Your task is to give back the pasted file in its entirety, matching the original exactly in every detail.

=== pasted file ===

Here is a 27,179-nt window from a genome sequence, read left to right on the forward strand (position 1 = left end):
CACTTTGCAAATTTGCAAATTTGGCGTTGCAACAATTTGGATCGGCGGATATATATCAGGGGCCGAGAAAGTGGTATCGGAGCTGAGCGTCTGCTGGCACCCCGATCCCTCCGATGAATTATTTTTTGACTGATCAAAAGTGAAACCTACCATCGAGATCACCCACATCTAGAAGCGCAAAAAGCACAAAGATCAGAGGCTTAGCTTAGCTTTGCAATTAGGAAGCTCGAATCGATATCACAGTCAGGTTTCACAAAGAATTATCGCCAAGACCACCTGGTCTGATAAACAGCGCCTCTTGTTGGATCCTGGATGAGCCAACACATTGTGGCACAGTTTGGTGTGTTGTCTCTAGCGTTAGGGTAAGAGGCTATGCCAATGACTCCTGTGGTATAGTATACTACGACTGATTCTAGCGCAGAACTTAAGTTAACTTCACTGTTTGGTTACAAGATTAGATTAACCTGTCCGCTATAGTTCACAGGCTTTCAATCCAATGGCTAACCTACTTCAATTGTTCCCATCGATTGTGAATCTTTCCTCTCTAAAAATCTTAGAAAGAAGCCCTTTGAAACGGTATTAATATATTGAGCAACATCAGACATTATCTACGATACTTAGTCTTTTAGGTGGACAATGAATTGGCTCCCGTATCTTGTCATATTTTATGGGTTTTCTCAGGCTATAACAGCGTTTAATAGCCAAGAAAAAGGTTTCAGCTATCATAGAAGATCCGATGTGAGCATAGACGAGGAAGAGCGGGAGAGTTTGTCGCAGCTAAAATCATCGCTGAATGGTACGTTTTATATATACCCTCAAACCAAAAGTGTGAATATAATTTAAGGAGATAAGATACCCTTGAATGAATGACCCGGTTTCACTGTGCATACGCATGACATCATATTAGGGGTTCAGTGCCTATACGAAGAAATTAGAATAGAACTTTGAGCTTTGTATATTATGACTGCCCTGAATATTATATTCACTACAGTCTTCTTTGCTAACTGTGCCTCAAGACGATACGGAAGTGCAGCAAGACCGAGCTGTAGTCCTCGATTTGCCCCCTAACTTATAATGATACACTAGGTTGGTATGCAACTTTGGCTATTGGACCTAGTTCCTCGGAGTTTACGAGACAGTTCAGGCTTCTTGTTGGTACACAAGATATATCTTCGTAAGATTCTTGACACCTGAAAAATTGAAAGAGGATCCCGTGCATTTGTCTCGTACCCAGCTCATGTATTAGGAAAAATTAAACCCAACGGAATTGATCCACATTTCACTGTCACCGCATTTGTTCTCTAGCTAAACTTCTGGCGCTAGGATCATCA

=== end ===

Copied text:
Here is a 27,179-nt window from a genome sequence, read left to right on the forward strand (position 1 = left end):
CACTTTGCAAATTTGCAAATTTGGCGTTGCAACAATTTGGATCGGCGGATATATATCAGGGGCCGAGAAAGTGGTATCGGAGCTGAGCGTCTGCTGGCACCCCGATCCCTCCGATGAATTATTTTTTGACTGATCAAAAGTGAAACCTACCATCGAGATCACCCACATCTAGAAGCGCAAAAAGCACAAAGATCAGAGGCTTAGCTTAGCTTTGCAATTAGGAAGCTCGAATCGATATCACAGTCAGGTTTCACAAAGAATTATCGCCAAGACCACCTGGTCTGATAAACAGCGCCTCTTGTTGGATCCTGGATGAGCCAACACATTGTGGCACAGTTTGGTGTGTTGTCTCTAGCGTTAGGGTAAGAGGCTATGCCAATGACTCCTGTGGTATAGTATACTACGACTGATTCTAGCGCAGAACTTAAGTTAACTTCACTGTTTGGTTACAAGATTAGATTAACCTGTCCGCTATAGTTCACAGGCTTTCAATCCAATGGCTAACCTACTTCAATTGTTCCCATCGATTGTGAATCTTTCCTCTCTAAAAATCTTAGAAAGAAGCCCTTTGAAACGGTATTAATATATTGAGCAACATCAGACATTATCTACGATACTTAGTCTTTTAGGTGGACAATGAATTGGCTCCCGTATCTTGTCATATTTTATGGGTTTTCTCAGGCTATAACAGCGTTTAATAGCCAAGAAAAAGGTTTCAGCTATCATAGAAGATCCGATGTGAGCATAGACGAGGAAGAGCGGGAGAGTTTGTCGCAGCTAAAATCATCGCTGAATGGTACGTTTTATATATACCCTCAAACCAAAAGTGTGAATATAATTTAAGGAGATAAGATACCCTTGAATGAATGACCCGGTTTCACTGTGCATACGCATGACATCATATTAGGGGTTCAGTGCCTATACGAAGAAATTAGAATAGAACTTTGAGCTTTGTATATTATGACTGCCCTGAATATTATATTCACTACAGTCTTCTTTGCTAACTGTGCCTCAAGACGATACGGAAGTGCAGCAAGACCGAGCTGTAGTCCTCGATTTGCCCCCTAACTTATAATGATACACTAGGTTGGTATGCAACTTTGGCTATTGGACCTAGTTCCTCGGAGTTTACGAGACAGTTCAGGCTTCTTGTTGGTACACAAGATATATCTTCGTAAGATTCTTGACACCTGAAAAATTGAAAGAGGATCCCGTGCATTTGTCTCGTACCCAGCTCATGTATTAGGAAAAATTAAACCCAACGGAATTGATCCACATTTCACTGTCACCGCATTTGTTCTCTAGCTAAACTTCTGGCGCTAGGATCATCA